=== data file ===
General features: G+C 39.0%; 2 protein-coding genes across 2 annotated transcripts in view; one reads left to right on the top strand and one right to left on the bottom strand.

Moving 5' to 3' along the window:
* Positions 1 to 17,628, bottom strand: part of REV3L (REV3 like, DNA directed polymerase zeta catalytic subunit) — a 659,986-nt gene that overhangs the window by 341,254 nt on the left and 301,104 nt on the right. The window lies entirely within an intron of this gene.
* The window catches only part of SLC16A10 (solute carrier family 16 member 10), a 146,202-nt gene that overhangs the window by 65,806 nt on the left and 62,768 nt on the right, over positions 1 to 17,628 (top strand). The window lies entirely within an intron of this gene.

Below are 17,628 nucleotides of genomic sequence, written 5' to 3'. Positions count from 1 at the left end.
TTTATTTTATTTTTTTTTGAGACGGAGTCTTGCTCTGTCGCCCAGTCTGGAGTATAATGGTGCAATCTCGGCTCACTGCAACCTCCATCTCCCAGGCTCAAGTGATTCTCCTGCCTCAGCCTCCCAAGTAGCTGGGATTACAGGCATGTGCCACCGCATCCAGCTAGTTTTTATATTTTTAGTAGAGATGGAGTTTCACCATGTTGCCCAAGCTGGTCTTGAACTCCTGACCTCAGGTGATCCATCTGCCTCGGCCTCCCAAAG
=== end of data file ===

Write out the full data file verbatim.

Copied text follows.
General features: G+C 39.0%; 2 protein-coding genes across 2 annotated transcripts in view; one reads left to right on the top strand and one right to left on the bottom strand.

Moving 5' to 3' along the window:
* Positions 1 to 17,628, bottom strand: part of REV3L (REV3 like, DNA directed polymerase zeta catalytic subunit) — a 659,986-nt gene that overhangs the window by 341,254 nt on the left and 301,104 nt on the right. The window lies entirely within an intron of this gene.
* The window catches only part of SLC16A10 (solute carrier family 16 member 10), a 146,202-nt gene that overhangs the window by 65,806 nt on the left and 62,768 nt on the right, over positions 1 to 17,628 (top strand). The window lies entirely within an intron of this gene.

Below are 17,628 nucleotides of genomic sequence, written 5' to 3'. Positions count from 1 at the left end.
TTTATTTTATTTTTTTTTGAGACGGAGTCTTGCTCTGTCGCCCAGTCTGGAGTATAATGGTGCAATCTCGGCTCACTGCAACCTCCATCTCCCAGGCTCAAGTGATTCTCCTGCCTCAGCCTCCCAAGTAGCTGGGATTACAGGCATGTGCCACCGCATCCAGCTAGTTTTTATATTTTTAGTAGAGATGGAGTTTCACCATGTTGCCCAAGCTGGTCTTGAACTCCTGACCTCAGGTGATCCATCTGCCTCGGCCTCCCAAAG